What does the classroom of tomorrow really look like? How can educators, parents, and communities learn the skills and gain the resources to provide their children with the high-tech education that will move them into the 21st century?

On Aug. 17, the second annual Tomorrow’s Classroom Exposition at Seattle’s new Washington State Exhibition Center will try to answer these questions.

What started as a grant project for an organization called The Learning Space has turned into the largest free, one-day education exposition in the country, according to one of the event’s founders, Diana Eggers.

The initial grant from the U.S. West Foundation/NEA Teacher Network funded the purchase of laptop computers and telecommunications training for 70 Washington state teachers in June 1996. The Learning Space web site was created as a meeting place without geographic borders for this group of educators.

“We have since applied for nonprofit status, which was granted in April 1999,” said Eggers, who is executive director of The Learning Space.

“When The Learning Space grant program ended last year, we wanted to invite all the teachers who received laptops through the grant to get together and showcase the projects they had been working on. At first, we just wanted a space for 2,000 to 5,000 attendees, but we found the Kingdome and rented it, so we decided to open our doors to parents, teachers, students, and the community,” Eggers explained.

The initial August 19, 1999, Tomorrow’s Classroom event was an unqualified success, drawing 10,000 attendees to Seattle’s Kingdome.

According to event organizers, Tomorrow’s Classroom has three main focuses:

• To serve as an exhibition for teachers to share successful applications of technology and new classroom teaching practices with other teachers;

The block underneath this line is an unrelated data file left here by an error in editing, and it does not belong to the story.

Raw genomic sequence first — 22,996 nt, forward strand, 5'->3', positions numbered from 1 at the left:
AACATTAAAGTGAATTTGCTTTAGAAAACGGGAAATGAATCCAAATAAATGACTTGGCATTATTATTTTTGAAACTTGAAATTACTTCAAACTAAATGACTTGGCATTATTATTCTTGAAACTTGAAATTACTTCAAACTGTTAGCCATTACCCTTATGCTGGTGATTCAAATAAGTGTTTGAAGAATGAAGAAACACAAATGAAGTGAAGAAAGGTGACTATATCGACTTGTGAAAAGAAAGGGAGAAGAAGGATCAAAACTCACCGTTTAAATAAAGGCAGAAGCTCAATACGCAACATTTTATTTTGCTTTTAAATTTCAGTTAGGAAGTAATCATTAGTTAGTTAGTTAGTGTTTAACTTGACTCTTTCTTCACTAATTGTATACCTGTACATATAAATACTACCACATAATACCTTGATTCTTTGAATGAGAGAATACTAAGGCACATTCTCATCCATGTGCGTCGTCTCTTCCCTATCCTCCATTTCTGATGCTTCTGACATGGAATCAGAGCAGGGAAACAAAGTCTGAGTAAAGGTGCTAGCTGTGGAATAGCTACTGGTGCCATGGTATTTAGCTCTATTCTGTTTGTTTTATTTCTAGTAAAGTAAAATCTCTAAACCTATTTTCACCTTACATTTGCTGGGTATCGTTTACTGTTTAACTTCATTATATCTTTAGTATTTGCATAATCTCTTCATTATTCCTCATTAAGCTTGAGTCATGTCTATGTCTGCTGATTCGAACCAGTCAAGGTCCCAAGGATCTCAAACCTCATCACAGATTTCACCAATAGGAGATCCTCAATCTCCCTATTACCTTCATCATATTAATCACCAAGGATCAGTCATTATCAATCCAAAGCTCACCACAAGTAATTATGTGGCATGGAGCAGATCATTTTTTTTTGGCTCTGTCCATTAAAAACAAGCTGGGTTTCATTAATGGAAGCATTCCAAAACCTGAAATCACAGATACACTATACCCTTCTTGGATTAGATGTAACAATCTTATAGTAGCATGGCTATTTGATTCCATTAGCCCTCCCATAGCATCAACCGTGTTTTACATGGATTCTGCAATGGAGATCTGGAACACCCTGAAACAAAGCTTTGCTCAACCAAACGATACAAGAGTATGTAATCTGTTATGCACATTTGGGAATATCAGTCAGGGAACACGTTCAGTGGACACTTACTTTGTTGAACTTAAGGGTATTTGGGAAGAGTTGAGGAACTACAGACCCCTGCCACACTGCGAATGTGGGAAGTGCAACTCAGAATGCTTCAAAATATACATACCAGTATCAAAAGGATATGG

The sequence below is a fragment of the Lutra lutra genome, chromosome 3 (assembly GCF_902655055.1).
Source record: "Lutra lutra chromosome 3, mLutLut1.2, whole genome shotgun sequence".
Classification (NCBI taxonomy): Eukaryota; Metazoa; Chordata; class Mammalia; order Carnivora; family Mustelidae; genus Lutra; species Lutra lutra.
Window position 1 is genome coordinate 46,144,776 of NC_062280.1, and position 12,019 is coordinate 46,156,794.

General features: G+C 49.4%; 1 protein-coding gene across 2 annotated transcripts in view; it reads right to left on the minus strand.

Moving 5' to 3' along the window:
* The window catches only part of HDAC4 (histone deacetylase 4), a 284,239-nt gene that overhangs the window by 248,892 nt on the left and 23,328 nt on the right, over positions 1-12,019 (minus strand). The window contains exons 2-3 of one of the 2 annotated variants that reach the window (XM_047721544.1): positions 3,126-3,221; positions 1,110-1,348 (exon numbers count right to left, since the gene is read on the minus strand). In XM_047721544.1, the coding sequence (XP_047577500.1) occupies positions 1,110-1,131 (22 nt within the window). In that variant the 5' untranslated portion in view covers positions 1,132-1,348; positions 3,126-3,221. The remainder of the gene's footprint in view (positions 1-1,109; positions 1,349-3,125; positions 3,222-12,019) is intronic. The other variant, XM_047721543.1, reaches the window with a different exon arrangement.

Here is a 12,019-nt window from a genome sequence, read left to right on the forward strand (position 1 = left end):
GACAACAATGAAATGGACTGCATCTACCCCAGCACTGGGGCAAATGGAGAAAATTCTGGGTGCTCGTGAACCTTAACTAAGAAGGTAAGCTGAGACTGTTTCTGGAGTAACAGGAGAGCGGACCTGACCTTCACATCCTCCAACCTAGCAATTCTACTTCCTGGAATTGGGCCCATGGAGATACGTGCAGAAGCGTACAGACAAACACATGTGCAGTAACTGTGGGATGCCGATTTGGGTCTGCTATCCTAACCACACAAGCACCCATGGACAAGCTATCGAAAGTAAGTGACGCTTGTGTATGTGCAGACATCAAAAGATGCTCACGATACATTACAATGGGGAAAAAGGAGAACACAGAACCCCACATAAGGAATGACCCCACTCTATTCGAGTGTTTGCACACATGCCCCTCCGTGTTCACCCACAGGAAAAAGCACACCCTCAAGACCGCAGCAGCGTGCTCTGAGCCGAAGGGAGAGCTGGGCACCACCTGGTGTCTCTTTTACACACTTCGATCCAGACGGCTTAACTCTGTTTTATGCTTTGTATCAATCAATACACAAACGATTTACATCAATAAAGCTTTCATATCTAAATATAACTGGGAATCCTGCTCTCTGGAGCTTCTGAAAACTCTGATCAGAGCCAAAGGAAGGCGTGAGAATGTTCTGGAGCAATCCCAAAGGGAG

• To create a learning event for teachers that connects them with each other and the business community; and

• To foster public awareness of educational issues among parents, students, and the community.

“I think it was successful because of all the enthusiasm,” Eggers said of last year’s event. “Also, never before has everyone been invited to an event like this free of charge. We had a lot of business and advertiser support, and I think a lot of people were curious about the event.”

According to statistics from The Learning Space, 60 percent of all attendees were teachers, 15 percent were students, 15 percent were parents, and 10 percent were other community members.

“It’s really one of a kind, because there is nothing that brings all these groups together. Since Washington’s school funding is based on tax levies, it’s important for the community to understand how technology can benefit classrooms,” Eggers said.

Like last year, the event this Aug. 17 will include an extensive, 300-participant exhibit hall with student/teacher booths highlighting special projects, as well as education resources and vendor booths. A “model classroom” exhibit will compare and contrast classrooms and issues from the past, present, and future. Students enjoyed the classroom of the past at last year’s show, which featured an old-fashioned victrola and dunce cap.

New to the 2000 show are seven hands-on learning pavilions, addressing topics such as distance learning; the internet and its role in homework, curriculum, assessment, and administration; virtual museums and field trips; transitioning from school to work; and other Learning Space projects.

Also featured will be a Grants and Funding pavilion, sponsored by eSchool News, producer of the Grants & Funding for School Technology conference. Teacher Universe will unveil and demonstrate its new RightGrant Online, an internet-based grant locator.

“The eSchool News presentation is beneficial because participants can see what’s possible,” Eggers said. “The Grants and Funding pavilion will be there because last year, people said, ‘Wow—I’d love to do that sort of thing, but how can we with only this old Apple II? This way, they can find ways to search for funding.”

According to Eggers, there will be 20 computers at each pavilion.

The 2000 Tomorrow’s Classroom event also will feature a brand-new, on-site shopping mall for technology literature, software, hardware, and school supplies. “We find that tech vendors can benefit, too, by talking with teachers prior to product development to see what it is that they really want,” Eggers said.

The keynote presentation will be given by Jeff Bezos, founder and CEO of Amazon.com and Time’s Man of the Year.

Those wishing to attend the event can register online at the Tomorrow’s Classroom web page or at the event itself. For more information, visit the web site (see link below), contact Diana Eggers at deggers@learningspace.org or Bretta Beveridge at bbeveridge@learningspace.org, or call the Tomorrow’s Classroom hotline at (425) 313-8918.

Tomorrow’s Classroom Exposition